northernhomesteader


Wordless Wednesday – I’m the boss
April 11, 2012, 7:13 am
Filed under: Animals, Chicken, Chicks, Coop, Homesteading, Poultry, Rooster | Tags: , , , , ,

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Snowy Spring…
April 6, 2012, 5:42 pm
Filed under: Chicken, Chicks, Coop, Egg, Eggs, Farming, Gardening, Homesteading, Livestock, Organic, Pig, Rooster | Tags: , , , ,

Yesterday, April 5th in Alberta…many folks are planting their gardens and starting to mow lawns…. We get half a foot of snow! It’s not cold, just hordes of snow….

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Looks like it’s an inside day for the animals…. Petunia the pig will go outside in almost -30, but will not motor around her pot belly self in the snow this deep, even in my walking tracks. I have to plow the snow away for her to roam with the tractor. Spoiled brat!

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Chickens came out, took a look around at this crazy April morning and declared today an inside day! Perhaps chicken-games and safety meetings all day today.

Happy Easter all!

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Wordless Wednesday – Hello Chicks!
March 7, 2012, 7:46 am
Filed under: Animals, Chicken, Chicks, Coop, Egg, Eggs, Farming, Homesteading, Livestock, Poultry, Rooster | Tags: , , ,

Well…one of our little Silkie hens decided to be broodie over the winter…here is what she helped bring into the world (with a couple of our Isa Browns acting as caring aunts and proud Daddy Flounder looking on…):

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To do or not to do….where on the list should it go?

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Thank you for this great post over at Not Dabbling in Normal You’ve inspired me to consider the lists in our lives a little more deeply.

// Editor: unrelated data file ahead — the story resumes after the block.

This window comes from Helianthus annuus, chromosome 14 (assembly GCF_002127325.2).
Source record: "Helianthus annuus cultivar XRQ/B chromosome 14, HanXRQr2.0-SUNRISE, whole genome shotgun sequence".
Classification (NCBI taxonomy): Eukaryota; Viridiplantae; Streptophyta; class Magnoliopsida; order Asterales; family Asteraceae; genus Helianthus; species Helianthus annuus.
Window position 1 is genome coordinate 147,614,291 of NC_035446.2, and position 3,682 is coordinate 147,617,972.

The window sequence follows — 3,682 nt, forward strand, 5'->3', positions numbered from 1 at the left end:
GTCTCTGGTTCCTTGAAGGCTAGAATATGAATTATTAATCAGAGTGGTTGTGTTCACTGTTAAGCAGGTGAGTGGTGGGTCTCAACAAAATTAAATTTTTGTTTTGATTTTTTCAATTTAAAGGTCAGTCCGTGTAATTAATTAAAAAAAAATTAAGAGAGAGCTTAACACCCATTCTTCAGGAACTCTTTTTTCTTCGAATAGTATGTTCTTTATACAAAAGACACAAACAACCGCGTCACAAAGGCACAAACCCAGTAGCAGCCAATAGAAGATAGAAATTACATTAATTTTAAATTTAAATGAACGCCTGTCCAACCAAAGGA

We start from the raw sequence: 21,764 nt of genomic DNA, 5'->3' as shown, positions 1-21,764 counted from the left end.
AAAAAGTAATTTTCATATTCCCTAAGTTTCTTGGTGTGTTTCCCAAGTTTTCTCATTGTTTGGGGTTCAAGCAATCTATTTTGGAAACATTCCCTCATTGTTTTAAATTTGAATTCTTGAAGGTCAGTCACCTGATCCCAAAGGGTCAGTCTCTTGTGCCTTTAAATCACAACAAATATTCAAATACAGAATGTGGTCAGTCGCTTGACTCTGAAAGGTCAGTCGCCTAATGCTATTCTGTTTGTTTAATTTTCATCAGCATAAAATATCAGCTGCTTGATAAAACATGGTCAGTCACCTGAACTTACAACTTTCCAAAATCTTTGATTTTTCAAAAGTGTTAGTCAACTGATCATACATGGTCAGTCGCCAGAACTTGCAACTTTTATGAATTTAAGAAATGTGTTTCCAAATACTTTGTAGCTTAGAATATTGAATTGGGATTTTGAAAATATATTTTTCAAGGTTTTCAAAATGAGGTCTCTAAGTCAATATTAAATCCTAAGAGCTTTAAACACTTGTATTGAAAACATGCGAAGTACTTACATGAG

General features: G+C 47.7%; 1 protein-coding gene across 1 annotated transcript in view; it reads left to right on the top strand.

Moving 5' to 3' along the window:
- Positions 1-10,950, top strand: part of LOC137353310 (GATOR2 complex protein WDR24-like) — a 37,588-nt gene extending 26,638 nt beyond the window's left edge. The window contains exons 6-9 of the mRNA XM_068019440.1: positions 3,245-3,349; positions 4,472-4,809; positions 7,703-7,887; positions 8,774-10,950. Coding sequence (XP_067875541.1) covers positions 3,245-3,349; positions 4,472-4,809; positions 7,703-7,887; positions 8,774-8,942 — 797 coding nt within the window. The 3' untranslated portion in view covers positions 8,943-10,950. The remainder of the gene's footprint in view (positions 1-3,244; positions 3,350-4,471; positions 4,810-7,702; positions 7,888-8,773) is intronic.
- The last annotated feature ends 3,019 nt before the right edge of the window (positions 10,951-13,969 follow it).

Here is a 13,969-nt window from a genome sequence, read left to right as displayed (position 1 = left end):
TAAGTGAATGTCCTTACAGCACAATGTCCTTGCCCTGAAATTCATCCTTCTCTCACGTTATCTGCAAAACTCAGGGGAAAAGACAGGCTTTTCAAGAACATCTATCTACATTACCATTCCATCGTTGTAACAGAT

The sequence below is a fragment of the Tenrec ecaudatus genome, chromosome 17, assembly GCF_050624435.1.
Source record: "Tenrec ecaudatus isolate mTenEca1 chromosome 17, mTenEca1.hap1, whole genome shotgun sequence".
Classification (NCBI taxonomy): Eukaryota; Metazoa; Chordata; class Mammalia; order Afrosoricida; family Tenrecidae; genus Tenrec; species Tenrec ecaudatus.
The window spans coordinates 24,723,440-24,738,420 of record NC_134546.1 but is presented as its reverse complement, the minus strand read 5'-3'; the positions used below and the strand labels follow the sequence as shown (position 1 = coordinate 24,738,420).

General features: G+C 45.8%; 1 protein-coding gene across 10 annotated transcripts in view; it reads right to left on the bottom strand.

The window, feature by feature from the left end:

Do you have a “to do” list…or does your spouse have a “honey do list” for you? Do you use multiple lists or different areas in your life? Perhaps one for groceries, one for repairs, one for homestead upgrades, one for hobby wants/needs, etc?

I would be lost without my lists, and my wife would definitely also be lost without hers. I am a techy-type, so prefer to keep my lists on my iPhone’s “notes” app or as calendar entries on my Mac. Tanya prefers the large coiled scribbler method. In fact, I am actually writing this blog post in the Notes app…after having added the “lists” idea to my list of blog post ideas….

We most definitely have a number of different areas to build and manage lists from We were able to knock a few off the various lists in 2011, including:

-clear land
-build coop
-get chickens
-get rooster
-get feather plucker
-learn to process chickens
-fencing and fencing and fencing (this one is definitely not complletely finished yet…)
-get pigs
-get rabbits (well..only one doe so far…so that item is also still on the list….)
-provide heat sources for the aforementioned critters…and also keep their various water dishes in a liquid state throughout the winter
-learn how to and make yogurt

Plenty of items on 2012’s list, including:

-get more rabbits
-build rabbitry and rabbit arks
-put in garden
-more fencing and cross fencing
-begin compost piles from all the critters “night soil”
-look at worm bins (as our 2011 worm bin didn’t work out too well!)
-dig a well
-determine and implement alternative heat sources
-explore solar and/or wind power options
-dig a dug out/pond
-consider ducks
-consider goats
-learn how to and then dehydrate food
-learn how to and then can food
-learn how to and then preserve meat through smoking, etc

Should be another fun year!



Predator Patrol

 

This morning while I was waiting to renew our passports I enjoyed an excellent post from http://3acrehomestead.blogspot.com/2012/02/barred-owls.html  They had captured a great picture of a barred owl, and it reminded me of how our ladies (and Flounder) deal with predators.

While I don’t think that we have any barred owls, we do have a resident great horned owl.  Thankfully,  it is not around when our chickens are out, and to date (touch wood) we have not lost any chickens to aerial assault.